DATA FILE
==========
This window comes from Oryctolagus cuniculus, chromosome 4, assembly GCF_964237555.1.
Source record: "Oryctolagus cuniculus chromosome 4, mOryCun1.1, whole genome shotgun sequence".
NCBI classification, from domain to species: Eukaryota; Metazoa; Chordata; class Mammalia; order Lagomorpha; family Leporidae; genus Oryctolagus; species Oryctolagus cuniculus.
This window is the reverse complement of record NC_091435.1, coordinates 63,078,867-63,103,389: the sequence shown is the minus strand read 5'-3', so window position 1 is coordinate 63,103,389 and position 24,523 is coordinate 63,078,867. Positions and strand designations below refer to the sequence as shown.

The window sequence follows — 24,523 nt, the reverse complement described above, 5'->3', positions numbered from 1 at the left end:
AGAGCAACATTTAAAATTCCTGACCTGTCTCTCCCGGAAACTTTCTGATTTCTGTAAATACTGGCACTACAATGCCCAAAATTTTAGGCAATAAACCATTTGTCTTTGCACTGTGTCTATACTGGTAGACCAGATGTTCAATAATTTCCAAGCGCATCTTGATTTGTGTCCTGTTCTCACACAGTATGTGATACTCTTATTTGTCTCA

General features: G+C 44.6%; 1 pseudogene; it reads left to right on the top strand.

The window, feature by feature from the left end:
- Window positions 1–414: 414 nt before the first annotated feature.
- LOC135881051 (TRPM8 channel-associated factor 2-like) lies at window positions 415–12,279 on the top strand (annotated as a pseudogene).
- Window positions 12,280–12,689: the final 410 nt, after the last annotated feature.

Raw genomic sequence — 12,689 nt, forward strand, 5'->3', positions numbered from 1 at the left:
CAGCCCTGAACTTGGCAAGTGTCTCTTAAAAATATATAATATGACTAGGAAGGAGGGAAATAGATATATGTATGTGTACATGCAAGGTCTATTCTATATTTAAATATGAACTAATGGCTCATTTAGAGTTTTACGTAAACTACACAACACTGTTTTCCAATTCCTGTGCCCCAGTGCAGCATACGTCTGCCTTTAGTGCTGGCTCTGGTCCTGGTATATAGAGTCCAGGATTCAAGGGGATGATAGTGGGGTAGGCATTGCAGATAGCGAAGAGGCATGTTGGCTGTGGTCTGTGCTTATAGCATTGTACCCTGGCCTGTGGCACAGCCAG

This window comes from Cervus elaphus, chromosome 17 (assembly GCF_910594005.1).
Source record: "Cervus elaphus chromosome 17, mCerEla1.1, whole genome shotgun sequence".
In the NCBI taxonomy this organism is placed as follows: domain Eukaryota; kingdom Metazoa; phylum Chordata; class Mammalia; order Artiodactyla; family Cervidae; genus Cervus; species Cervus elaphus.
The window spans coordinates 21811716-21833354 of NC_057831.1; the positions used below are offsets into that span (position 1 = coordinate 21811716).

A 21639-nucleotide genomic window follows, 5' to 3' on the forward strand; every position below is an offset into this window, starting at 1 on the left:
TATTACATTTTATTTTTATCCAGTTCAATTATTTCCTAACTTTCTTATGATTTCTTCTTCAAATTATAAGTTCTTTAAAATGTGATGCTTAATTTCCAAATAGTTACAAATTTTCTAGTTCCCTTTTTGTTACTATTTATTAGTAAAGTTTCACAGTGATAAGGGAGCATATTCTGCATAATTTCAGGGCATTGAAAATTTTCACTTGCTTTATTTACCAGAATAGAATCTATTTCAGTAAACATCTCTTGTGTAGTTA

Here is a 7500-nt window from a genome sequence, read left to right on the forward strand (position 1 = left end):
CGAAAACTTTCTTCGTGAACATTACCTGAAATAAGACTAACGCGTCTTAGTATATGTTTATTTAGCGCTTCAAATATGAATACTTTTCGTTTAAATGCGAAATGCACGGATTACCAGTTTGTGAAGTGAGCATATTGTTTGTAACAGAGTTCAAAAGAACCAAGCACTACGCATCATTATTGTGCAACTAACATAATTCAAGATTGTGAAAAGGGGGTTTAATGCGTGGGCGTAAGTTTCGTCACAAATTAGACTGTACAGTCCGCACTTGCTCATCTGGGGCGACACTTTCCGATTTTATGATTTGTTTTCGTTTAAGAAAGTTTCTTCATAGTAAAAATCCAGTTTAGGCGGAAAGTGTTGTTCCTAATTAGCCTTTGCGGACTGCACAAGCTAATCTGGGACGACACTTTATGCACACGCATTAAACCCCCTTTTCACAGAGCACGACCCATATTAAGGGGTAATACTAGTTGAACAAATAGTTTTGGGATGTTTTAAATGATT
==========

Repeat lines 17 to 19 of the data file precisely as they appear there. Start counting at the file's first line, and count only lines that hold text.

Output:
The window spans coordinates 21811716-21833354 of NC_057831.1; the positions used below are offsets into that span (position 1 = coordinate 21811716).

A 21639-nucleotide genomic window follows, 5' to 3' on the forward strand; every position below is an offset into this window, starting at 1 on the left:
TATTACATTTTATTTTTATCCAGTTCAATTATTTCCTAACTTTCTTATGATTTCTTCTTCAAATTATAAGTTCTTTAAAATGTGATGCTTAATTTCCAAATAGTTACAAATTTTCTAGTTCCCTTTTTGTTACTATTTATTAGTAAAGTTTCACAGTGATAAGGGAGCATATTCTGCATAATTTCAGGGCATTGAAAATTTTCACTTGCTTTATTTACCAGAATAGAATCTATTTCAGTAAACATCTCTTGTGTAGTTA